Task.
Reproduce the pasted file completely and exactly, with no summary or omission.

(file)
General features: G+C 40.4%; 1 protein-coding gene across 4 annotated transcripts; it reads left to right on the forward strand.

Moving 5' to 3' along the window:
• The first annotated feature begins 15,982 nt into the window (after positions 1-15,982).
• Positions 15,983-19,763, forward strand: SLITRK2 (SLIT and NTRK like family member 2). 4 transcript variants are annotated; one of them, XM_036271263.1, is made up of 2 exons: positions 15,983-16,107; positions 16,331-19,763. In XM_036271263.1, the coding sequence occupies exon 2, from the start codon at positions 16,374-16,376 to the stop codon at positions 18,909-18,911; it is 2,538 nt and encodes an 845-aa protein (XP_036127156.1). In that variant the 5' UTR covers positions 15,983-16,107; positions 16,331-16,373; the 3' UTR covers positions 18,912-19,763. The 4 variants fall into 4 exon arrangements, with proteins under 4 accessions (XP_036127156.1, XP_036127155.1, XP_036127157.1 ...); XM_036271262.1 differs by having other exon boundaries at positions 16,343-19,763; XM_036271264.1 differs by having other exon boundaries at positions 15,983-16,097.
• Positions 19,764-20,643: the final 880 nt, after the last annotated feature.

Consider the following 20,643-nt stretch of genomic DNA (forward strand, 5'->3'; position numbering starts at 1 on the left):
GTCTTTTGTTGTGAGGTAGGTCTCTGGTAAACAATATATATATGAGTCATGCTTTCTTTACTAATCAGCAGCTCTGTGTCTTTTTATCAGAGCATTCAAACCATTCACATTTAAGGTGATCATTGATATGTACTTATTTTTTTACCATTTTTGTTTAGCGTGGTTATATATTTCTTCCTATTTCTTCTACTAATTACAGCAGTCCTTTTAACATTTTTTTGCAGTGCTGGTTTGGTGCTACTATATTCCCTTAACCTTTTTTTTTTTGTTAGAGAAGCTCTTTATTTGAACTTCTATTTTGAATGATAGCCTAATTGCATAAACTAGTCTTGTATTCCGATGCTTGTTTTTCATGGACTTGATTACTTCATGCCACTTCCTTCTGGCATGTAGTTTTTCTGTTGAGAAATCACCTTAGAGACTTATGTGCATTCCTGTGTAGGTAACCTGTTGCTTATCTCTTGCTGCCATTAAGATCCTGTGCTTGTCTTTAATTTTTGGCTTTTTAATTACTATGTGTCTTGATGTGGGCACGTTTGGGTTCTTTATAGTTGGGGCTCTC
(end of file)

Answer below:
General features: G+C 40.4%; 1 protein-coding gene across 4 annotated transcripts; it reads left to right on the forward strand.

Moving 5' to 3' along the window:
• The first annotated feature begins 15,982 nt into the window (after positions 1-15,982).
• Positions 15,983-19,763, forward strand: SLITRK2 (SLIT and NTRK like family member 2). 4 transcript variants are annotated; one of them, XM_036271263.1, is made up of 2 exons: positions 15,983-16,107; positions 16,331-19,763. In XM_036271263.1, the coding sequence occupies exon 2, from the start codon at positions 16,374-16,376 to the stop codon at positions 18,909-18,911; it is 2,538 nt and encodes an 845-aa protein (XP_036127156.1). In that variant the 5' UTR covers positions 15,983-16,107; positions 16,331-16,373; the 3' UTR covers positions 18,912-19,763. The 4 variants fall into 4 exon arrangements, with proteins under 4 accessions (XP_036127156.1, XP_036127155.1, XP_036127157.1 ...); XM_036271262.1 differs by having other exon boundaries at positions 16,343-19,763; XM_036271264.1 differs by having other exon boundaries at positions 15,983-16,097.
• Positions 19,764-20,643: the final 880 nt, after the last annotated feature.

Consider the following 20,643-nt stretch of genomic DNA (forward strand, 5'->3'; position numbering starts at 1 on the left):
GTCTTTTGTTGTGAGGTAGGTCTCTGGTAAACAATATATATATGAGTCATGCTTTCTTTACTAATCAGCAGCTCTGTGTCTTTTTATCAGAGCATTCAAACCATTCACATTTAAGGTGATCATTGATATGTACTTATTTTTTTACCATTTTTGTTTAGCGTGGTTATATATTTCTTCCTATTTCTTCTACTAATTACAGCAGTCCTTTTAACATTTTTTTGCAGTGCTGGTTTGGTGCTACTATATTCCCTTAACCTTTTTTTTTTTGTTAGAGAAGCTCTTTATTTGAACTTCTATTTTGAATGATAGCCTAATTGCATAAACTAGTCTTGTATTCCGATGCTTGTTTTTCATGGACTTGATTACTTCATGCCACTTCCTTCTGGCATGTAGTTTTTCTGTTGAGAAATCACCTTAGAGACTTATGTGCATTCCTGTGTAGGTAACCTGTTGCTTATCTCTTGCTGCCATTAAGATCCTGTGCTTGTCTTTAATTTTTGGCTTTTTAATTACTATGTGTCTTGATGTGGGCACGTTTGGGTTCTTTATAGTTGGGGCTCTC